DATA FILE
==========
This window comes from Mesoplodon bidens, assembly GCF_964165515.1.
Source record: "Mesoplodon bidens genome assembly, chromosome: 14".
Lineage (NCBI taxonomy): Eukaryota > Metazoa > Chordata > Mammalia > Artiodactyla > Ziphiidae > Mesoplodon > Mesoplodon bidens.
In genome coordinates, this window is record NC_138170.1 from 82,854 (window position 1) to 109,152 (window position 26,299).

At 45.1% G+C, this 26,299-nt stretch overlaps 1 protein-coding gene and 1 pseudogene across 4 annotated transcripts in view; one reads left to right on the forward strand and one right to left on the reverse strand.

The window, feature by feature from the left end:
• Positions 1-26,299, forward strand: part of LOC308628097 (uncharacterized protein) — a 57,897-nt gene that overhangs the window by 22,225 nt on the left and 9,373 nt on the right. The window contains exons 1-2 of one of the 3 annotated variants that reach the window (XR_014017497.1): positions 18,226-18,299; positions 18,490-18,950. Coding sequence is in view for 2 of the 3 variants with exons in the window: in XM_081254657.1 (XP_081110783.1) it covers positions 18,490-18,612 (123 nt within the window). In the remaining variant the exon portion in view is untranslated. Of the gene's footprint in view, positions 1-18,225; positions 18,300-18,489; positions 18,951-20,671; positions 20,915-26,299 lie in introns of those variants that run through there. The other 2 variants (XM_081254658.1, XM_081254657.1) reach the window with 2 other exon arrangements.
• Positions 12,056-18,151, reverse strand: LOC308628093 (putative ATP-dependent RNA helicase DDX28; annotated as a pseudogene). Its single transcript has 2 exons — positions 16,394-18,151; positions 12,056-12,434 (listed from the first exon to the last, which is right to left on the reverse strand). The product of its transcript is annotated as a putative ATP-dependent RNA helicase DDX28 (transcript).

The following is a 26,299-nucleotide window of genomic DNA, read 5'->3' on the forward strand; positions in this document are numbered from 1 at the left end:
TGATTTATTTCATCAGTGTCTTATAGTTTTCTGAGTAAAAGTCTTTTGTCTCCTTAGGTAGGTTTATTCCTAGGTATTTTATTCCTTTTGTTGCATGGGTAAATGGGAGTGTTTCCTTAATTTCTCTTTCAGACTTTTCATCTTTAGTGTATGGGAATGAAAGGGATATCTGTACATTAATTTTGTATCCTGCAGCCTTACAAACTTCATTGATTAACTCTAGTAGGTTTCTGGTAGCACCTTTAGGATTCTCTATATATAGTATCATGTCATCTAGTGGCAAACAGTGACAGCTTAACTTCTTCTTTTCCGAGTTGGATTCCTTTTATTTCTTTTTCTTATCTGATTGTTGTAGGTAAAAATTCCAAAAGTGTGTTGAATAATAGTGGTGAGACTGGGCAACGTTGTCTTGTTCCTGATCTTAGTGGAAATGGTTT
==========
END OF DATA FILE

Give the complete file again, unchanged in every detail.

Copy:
This window comes from Mesoplodon bidens, assembly GCF_964165515.1.
Source record: "Mesoplodon bidens genome assembly, chromosome: 14".
Lineage (NCBI taxonomy): Eukaryota > Metazoa > Chordata > Mammalia > Artiodactyla > Ziphiidae > Mesoplodon > Mesoplodon bidens.
In genome coordinates, this window is record NC_138170.1 from 82,854 (window position 1) to 109,152 (window position 26,299).

At 45.1% G+C, this 26,299-nt stretch overlaps 1 protein-coding gene and 1 pseudogene across 4 annotated transcripts in view; one reads left to right on the forward strand and one right to left on the reverse strand.

The window, feature by feature from the left end:
• Positions 1-26,299, forward strand: part of LOC308628097 (uncharacterized protein) — a 57,897-nt gene that overhangs the window by 22,225 nt on the left and 9,373 nt on the right. The window contains exons 1-2 of one of the 3 annotated variants that reach the window (XR_014017497.1): positions 18,226-18,299; positions 18,490-18,950. Coding sequence is in view for 2 of the 3 variants with exons in the window: in XM_081254657.1 (XP_081110783.1) it covers positions 18,490-18,612 (123 nt within the window). In the remaining variant the exon portion in view is untranslated. Of the gene's footprint in view, positions 1-18,225; positions 18,300-18,489; positions 18,951-20,671; positions 20,915-26,299 lie in introns of those variants that run through there. The other 2 variants (XM_081254658.1, XM_081254657.1) reach the window with 2 other exon arrangements.
• Positions 12,056-18,151, reverse strand: LOC308628093 (putative ATP-dependent RNA helicase DDX28; annotated as a pseudogene). Its single transcript has 2 exons — positions 16,394-18,151; positions 12,056-12,434 (listed from the first exon to the last, which is right to left on the reverse strand). The product of its transcript is annotated as a putative ATP-dependent RNA helicase DDX28 (transcript).

The following is a 26,299-nucleotide window of genomic DNA, read 5'->3' on the forward strand; positions in this document are numbered from 1 at the left end:
TGATTTATTTCATCAGTGTCTTATAGTTTTCTGAGTAAAAGTCTTTTGTCTCCTTAGGTAGGTTTATTCCTAGGTATTTTATTCCTTTTGTTGCATGGGTAAATGGGAGTGTTTCCTTAATTTCTCTTTCAGACTTTTCATCTTTAGTGTATGGGAATGAAAGGGATATCTGTACATTAATTTTGTATCCTGCAGCCTTACAAACTTCATTGATTAACTCTAGTAGGTTTCTGGTAGCACCTTTAGGATTCTCTATATATAGTATCATGTCATCTAGTGGCAAACAGTGACAGCTTAACTTCTTCTTTTCCGAGTTGGATTCCTTTTATTTCTTTTTCTTATCTGATTGTTGTAGGTAAAAATTCCAAAAGTGTGTTGAATAATAGTGGTGAGACTGGGCAACGTTGTCTTGTTCCTGATCTTAGTGGAAATGGTTT